Saskatoon police Chief Clive Weighill, who is president of the Canadian Association of Chiefs of Police, said Blair has a “formidable challenge” ahead but would understand policing concerns given his background.
Weighill said there will be “many questions and concerns” that will need to be addressed, depending on how the government decides to move ahead with its pledge. “From a policing perspective, youth access to marijuana will always remain a concern as will the impact on impaired driving. There will be a significant impact on the training of our officers and the need for more drug recognition experts in the field,” he said.
The Ontario Association of Chiefs of Police said it supported the statement by the Canadian association. Blair served as president of both during his time as Toronto police chief.
Bill Blair on marijuana
Have you ever smoked pot?
No and, interestingly enough, I worked on the drug squad in Toronto for years. I worked undercover, I’ve purchased a lot of marijuana but I’ve never used it.
And why is that?
I’ve never used any illegal drug. A personal choice. Growing up my dad was a cop and I didn’t want to disrespect my father as a young teenager and then when I became a police officer myself I worked in that area but never felt inclined to use any illegal drug.
Not even curious to know as a cop why people would be drawn to it?
Nope. It was my job. I worked in that community, in the culture for years.
I actually worked in organized drug crime as well for about four years, manned the organized drug crime units in Toronto.
I’ve dealt with that as a police officer for a long time, but I’ve never used it. … One of the first times I had to buy drugs as an undercover officer, I had to buy hash oil. It was in an apartment.
Somebody brought out a wine bottle with a hole in the bottom of it and offered it to me (to smoke hash oil), and I didn’t have a clue what to do with it.
What did you do?
You talk fast. You buy the drugs. And you get out fast.
How do you think that frames your thinking about the legalization issue?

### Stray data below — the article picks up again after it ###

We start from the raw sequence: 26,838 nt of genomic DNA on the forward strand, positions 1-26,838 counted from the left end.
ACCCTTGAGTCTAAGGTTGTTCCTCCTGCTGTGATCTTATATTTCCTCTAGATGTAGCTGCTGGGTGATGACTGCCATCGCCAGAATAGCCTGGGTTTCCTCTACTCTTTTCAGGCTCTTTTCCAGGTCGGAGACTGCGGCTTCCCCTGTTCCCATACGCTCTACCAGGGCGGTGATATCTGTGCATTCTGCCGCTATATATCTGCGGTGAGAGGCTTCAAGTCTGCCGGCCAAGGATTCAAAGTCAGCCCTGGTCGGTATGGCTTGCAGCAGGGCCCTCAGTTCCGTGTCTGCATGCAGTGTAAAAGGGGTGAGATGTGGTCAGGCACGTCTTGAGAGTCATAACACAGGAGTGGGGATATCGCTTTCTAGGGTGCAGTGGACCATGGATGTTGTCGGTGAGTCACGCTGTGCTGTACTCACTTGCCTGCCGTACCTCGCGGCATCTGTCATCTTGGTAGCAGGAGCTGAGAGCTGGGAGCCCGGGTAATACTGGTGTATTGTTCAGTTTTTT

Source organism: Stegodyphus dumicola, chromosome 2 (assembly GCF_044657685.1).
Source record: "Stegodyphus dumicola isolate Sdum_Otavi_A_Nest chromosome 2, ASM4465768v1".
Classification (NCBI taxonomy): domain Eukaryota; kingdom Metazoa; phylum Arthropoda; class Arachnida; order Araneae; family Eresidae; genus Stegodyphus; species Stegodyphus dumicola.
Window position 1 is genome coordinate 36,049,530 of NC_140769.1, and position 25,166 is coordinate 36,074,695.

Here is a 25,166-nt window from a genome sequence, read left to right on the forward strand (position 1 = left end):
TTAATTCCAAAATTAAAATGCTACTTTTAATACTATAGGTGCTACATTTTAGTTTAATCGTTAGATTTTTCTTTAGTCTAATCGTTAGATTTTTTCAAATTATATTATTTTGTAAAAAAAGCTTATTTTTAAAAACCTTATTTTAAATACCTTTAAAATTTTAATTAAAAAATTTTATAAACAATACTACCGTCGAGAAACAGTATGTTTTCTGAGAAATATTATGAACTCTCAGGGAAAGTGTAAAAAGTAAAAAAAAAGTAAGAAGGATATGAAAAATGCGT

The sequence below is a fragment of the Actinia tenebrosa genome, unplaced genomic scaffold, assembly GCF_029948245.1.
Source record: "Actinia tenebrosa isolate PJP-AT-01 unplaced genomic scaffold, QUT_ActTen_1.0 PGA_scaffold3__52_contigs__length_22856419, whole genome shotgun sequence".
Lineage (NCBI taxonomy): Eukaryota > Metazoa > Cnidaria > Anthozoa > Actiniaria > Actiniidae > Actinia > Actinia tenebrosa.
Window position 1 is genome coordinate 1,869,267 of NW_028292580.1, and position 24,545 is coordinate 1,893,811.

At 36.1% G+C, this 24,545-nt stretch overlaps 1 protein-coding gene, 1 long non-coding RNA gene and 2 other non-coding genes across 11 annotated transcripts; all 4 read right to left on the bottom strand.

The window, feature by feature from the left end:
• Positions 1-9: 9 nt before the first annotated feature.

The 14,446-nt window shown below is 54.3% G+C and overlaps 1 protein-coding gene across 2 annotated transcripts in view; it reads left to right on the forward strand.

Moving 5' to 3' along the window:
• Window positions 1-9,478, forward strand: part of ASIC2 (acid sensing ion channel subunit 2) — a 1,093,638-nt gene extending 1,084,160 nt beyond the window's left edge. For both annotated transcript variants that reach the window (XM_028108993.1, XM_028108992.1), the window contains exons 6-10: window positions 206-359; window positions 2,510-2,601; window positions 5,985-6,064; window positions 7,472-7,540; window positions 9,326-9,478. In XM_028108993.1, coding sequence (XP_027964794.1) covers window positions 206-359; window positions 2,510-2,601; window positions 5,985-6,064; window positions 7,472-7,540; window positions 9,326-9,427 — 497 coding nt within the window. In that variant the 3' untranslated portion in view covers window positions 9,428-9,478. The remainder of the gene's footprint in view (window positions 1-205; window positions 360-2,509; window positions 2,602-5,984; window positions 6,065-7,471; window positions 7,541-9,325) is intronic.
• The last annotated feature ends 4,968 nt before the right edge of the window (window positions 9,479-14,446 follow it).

I was a police officer for 38 and a half years, but I was also responsible as a police chief for the safety of communities and the safety of kids in the city…I came to believe there was a better way.
Simply dealing with marijuana with a criminal sanction and a criminal sanction alone wasn’t achieving what we wanted to do.
It wasn’t keeping it out of the hands of kids; it wasn’t preventing organized crime from controlling its distribution and sale in our neighbourhoods; it wasn’t reducing the violence and victimization that takes place in poor neighbourhoods; it didn’t address the disparity of the impact of that law enforcement that takes place in minority communities much more than in majority communities.
Do you think the public’s ready?
I think we’ve got some work to do. I think we’ve got to listen to people, we’ve got to listen to their concerns and then we’ve got to address those concerns, and that’s a bit of work, but it’s necessary.
But I think the public is open to a smarter approach to this particular issue and just doing nothing, and allowing the criminal law to be more or less ignored…I don’t think we have much prospect of succeeding in trying to address the things that concern us about marijuana, particularly use by youth...with the current reliance on the criminal sanction.
I am actually quite confident that we can do a much better job through strict regulation."